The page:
.A/ .+ross Working
Capital/
8,8F9,AF6,68F K,799,6@K,8@A 0
8) ,e33: Cu##en&
,ibili&ie3 $ (#%@i3i%n3
0
"iabilities <HK,F@7,@9H HK7,K9A,7FK 0
;7,:DB,;A;
&rovisions AF9,6AF,7AF 7H<,@<F,98H 0
C;,B7C,:AC
T%&l Cu##en&
,ibili&ie3.B/
6,67A,9AA,A77 6,K68,8H8,<69 0
Ne& W%#"in+ C1i&l
.A-B/
6,68<,AK<,<HK 8,6FH,@89,<FA
Working Capital
#ncrease
6,9<6,AFA,966 6,9<6,AFA,966
Total
8,7BA,C8D,;B: 8,7BA,C8D,;B: 7,88B,;9A,D9A 7,88B,;9A,D9A
INTER(RETATION:
The net working capital re$uirements of the company during the year
899H has been increased by (s6,9<6,AFA,966. This is due to increase in current assets
of the company.
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WORKING CAPITAL


(#&i!ul#3 K60K0899H K60K0899F #ncrease ?ecrease
7) Cu##en& A33e&3
#nventories @86,H6K,A67 6,@AK,KK7,H9A 6,986,<88,8F@ 0
%undry ?ebtors 6,A7@,7AA,@HH 8,8<A,<F8,96@ F97,6KH,9A8 0
Cash B Bank Balances 87<,999,8F9 766,A7K,HK@ 877,A7K,A7@ 0
"oans, !dvances B ?eposits F7@,F8A,97A 6,8AF,AHF,AHH KFF,<7A,A8K 0
Other Current !ssets K,669,7<F F,966,9F< A,@99,76F 0
T%&l Cu##en& A33e&3 .A/
.+ross Working Capital/
K,799,6@K,8@A 7,@H7,@<6,987 0
8) ,e33: Cu##en& ,ibili&ie3
$ (#%@i3i%n3
0
"iabilities HK7,K9A,7FK 6,98H,KHK,F6@ 8@8,9<@,8K<
&rovisions 7H<,@<F,98H @KK,KH6,6KK A,6<A,9K6,9<
T%&l Cu##en&
,ibili&ie3.B/
6,K68,8H8,<69 8,989,HAA,@78 0
Ne& W%#"in+ C1i&l .A-
B/
8,6FH,@89,<FA K,@77,86<,9HK
Working Capital
#ncrease
6,H<H,8@7,KF@ 6,H<H,8@7,KF@
Total 9,C55,87;,DA9 9,C55,87;,DA9 8,:A5,A;A,A97 8,:A5,A;A,A97
STATEMENT SHOWING THE CHANGES OF WOR'ING
CA(ITA, DURING THE YEAR 8DDA-8DDB
INTER(RETATION:
The net working capital re$uirements of the company during the year
899F has been increased by (s.6,H<H,8@7,KF@. This is due to increase in current
assets of the company.
STATEMENT SHOWING THE CHANGES OF WOR'ING
CA(ITA, DURING THE YEAR 8DDB-8DDC
(#&i!ul#3 K60K0899F K60K0899@ #ncrease ?ecrease
7) Cu##en& A33e&3
#nventories 6,@AK,KK7,H9A 6,<9F,8<F,<HK 0 KK7,9<H,9K6
%undry ?ebtors 8,8<A,<F8,96@ 8,9HF,A@K,9A9 0 6F<,6FF,@H@
Cash B Bank Balances 766,A7K,HK@ H98,F76,F9< 6@6,K@F,9<H 0
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WORKING CAPITAL


"oans, !dvances B
?eposits
6,8AF,AHF,AHH FH9,8FH,8@H 0 KHF,6@6,6F9
T%&l Cu##en& A33e&3
.A/ .+ross Working
Capital/
7,@H7,@<6,987 7,87@,@99,F6< 0 0
8) ,e33: Cu##en&
,ibili&ie3 $ (#%@i3i%n3
"iabilities 6,98H,KHK,F6@ 6,6KH,@<F,9FK 0 669,7@A,8<A
&rovisions H<<,H7<,9@8 H97,68K,<8@ 8FF,8AH,79A 0
T%&l Cu##en&
,ibili&ie3.B/
8989HAA@78 6,FAK,9@6,H68
Ne& W%#"in+ C1i&l
.A-B/
K,@77,86<,9HK K,A6<,F9@,69A
Working Capital
?ecrease
7KF,A9<,@<@
7KF,A9<,@<@
Total 9,C55,87;,DA9 9,C55,87;,DA9 7,D7B,D58,5:D 7,D7B,D58,5:D
INTER(RETATION:
The net working capital re$uirements of the company during the year 899@ has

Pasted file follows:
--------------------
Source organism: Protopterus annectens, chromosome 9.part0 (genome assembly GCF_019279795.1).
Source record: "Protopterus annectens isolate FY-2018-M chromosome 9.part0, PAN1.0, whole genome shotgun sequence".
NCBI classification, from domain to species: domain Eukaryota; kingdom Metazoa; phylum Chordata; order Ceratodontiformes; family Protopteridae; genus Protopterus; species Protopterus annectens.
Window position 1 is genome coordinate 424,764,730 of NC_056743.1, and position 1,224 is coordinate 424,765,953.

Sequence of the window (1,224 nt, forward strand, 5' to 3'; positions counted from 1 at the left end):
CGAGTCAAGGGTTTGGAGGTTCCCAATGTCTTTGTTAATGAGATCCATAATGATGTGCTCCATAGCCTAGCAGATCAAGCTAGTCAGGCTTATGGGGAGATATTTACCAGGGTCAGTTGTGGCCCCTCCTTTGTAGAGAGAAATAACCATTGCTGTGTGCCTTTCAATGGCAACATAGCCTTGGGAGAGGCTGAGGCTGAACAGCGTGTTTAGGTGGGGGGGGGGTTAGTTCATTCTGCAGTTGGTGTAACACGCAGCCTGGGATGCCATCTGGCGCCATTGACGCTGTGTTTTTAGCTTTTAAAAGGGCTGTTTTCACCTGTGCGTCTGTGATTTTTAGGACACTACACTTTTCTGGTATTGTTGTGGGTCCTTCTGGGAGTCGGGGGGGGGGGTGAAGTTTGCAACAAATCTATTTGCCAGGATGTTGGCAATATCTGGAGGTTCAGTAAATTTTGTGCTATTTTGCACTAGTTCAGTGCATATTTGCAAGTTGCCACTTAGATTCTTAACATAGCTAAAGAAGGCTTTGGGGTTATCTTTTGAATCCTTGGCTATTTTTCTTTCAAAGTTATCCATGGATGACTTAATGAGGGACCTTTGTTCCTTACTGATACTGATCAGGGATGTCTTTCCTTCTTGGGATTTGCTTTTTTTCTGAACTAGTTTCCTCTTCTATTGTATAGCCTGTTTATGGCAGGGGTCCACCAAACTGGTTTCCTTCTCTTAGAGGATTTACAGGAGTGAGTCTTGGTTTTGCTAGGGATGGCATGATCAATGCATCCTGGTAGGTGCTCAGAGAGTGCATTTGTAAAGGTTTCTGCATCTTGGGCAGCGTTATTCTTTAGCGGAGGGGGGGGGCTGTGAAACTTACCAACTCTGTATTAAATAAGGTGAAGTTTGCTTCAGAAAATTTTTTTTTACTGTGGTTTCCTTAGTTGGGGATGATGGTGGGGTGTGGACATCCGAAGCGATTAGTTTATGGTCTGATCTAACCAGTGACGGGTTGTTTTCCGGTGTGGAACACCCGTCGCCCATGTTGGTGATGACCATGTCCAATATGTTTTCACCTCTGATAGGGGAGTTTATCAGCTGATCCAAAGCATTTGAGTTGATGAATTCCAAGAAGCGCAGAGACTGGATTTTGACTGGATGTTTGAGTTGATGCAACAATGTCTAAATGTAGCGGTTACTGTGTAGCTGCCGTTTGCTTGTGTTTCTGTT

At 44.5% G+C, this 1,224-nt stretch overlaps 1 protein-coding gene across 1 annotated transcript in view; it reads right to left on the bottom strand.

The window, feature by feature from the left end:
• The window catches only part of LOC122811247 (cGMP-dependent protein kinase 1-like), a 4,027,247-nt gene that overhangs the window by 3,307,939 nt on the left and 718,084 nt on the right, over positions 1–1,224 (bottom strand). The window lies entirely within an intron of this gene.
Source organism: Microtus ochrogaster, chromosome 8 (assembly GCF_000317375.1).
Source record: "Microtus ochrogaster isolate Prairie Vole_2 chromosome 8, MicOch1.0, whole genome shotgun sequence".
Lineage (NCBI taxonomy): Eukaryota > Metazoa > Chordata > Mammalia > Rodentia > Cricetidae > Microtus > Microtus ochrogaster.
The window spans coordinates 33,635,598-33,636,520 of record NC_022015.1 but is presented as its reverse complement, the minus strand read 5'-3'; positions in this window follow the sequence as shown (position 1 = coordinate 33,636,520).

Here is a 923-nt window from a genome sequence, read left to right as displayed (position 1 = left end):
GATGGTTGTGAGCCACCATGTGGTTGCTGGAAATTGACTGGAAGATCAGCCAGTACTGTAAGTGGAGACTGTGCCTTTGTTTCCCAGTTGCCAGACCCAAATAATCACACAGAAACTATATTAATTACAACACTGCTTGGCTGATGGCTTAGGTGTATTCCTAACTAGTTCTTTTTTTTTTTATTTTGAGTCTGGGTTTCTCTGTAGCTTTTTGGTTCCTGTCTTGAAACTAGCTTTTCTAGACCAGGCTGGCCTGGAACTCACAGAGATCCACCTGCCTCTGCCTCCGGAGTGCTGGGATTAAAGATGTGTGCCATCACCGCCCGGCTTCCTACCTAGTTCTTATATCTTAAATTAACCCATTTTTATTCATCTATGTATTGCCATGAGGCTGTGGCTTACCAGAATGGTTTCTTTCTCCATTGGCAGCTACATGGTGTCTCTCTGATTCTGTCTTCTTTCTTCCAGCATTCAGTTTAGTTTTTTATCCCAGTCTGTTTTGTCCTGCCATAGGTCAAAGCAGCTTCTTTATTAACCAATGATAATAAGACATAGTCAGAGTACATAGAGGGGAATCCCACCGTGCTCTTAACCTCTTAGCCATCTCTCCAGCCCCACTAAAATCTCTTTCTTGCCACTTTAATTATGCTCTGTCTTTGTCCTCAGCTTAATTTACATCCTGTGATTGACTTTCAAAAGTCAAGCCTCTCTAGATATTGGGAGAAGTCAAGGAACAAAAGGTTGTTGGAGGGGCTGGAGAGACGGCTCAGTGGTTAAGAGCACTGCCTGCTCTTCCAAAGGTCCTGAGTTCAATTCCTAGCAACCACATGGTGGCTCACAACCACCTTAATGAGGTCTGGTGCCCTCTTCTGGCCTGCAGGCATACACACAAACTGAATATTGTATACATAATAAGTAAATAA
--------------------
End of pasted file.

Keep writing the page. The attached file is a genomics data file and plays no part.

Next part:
been decreased by (s.7KF,A9<,@<@. This is due to decrease in current assets of the
company.
STATEMENT SHOWING THE CHANGES OF WOR'ING
CA(ITA, DURING THE YEAR 8DDC-8D7D
(#&i!ul#3 K60K0899@ K60K08969 #ncrease ?ecrease
7) Cu##en& A33e&3
#nventories 6,<9F,8<F,<HK 8,6H7,H8K,7H7 7<H,A7A,@98 00
%undry ?ebtors 8,9HF,A@K,9A9 8,A88,@7A,H6A KAA,A<6,<HA 00
Cash B Bank Balances H98,F76,F9< <8A,<H8,A8@ 00 HF,6H@,KHH
"oans, !dvances B
?eposits
FH9,8FH,8@H 6,9FH,8HH,A<H 86<,@@9,6H9 00
T%&l Cu##en& A33e&3 .A/
.+ross Working Capital/
7,87@,@99,F6< <,K69,<8F,6F7 00 00
8) ,e33: Cu##en&
,ibili&ie3 $ (#%@i3i%n3
"iabilities 6,6KH,@<F,9FK 6,<7<,K@9,689 00 76F,A88,9KH
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WORKING CAPITAL


&rovisions H97,68K,<8@ 6,7KA,A<<,K78 00 F8@,KA8,H8K
T%&l Cu##en&
,ibili&ie3.B/
6,FAK,9@6,H68 K,6@9,<8F,6F7
Ne& W%#"in+ C1i&l .A-
B/
K,A6<,F9@,69A K,689,999,999
Working Capital
?ecrease
8@H,9KH,K@6 8@H,9KH,K@6
Total 9,:7;,BDC,7D: 9,:7;,BDC,7D: 7,:85,C::,79A 7,:85,C::,79A
INTER(RETATION:
The net working capital re$uirements of the company during the year
8969 has been decreased by (s.8@H,9KH,K@6. This is due to decrease in current
assets of the company.
STATEMENT SHOWING THE CHANGES OF WOR'ING
CA(ITA, DURING THE YEAR 8D7D-8D77
(#&i!ul#3 K60K08969 K60K08966 #ncrease ?ecrease
7) Cu##en& A33e&3
#nventories 8,6H7,H8K,7H7 8,FA<,@<<,K98 <H6,8A8,H8H 0
%undry ?ebtors 8,A88,@7A,H6A K,97<,<8K,@K7 <KK,<<@,88 0
Cash B Bank Balances <8A,<H8A8@ A98,9FA,686 0 88,7FF,K9F
"oans, !dvances B ?eposits 6,9FH,8HH,A<H 6,668,@@<,66< 87,H6F,<A@ 0
T%&l Cu##en& A33e&3 .A/
.+ross Working Capital/
<,K69,<8F,6F7 H,A6F,<H9,AHA 0
8) ,e33: Cu##en& ,ibili&ie3
$ (#%@i3i%n3
0
"iabilities 6,<7<,K@9,689 6,6@F,FFH,67F 0 8<8,A@H,9KF
&rovisions 6,7KA,A<<,K78 6,7H8,67A,6A7 KH,<FF,987
T%&l Cu##en& ,ibili&ie3.B/ K,6@9,F7<,AH8 K,A@6,9A6,K9K 0
Ne& W%#"in+ C1i&l .A-
B/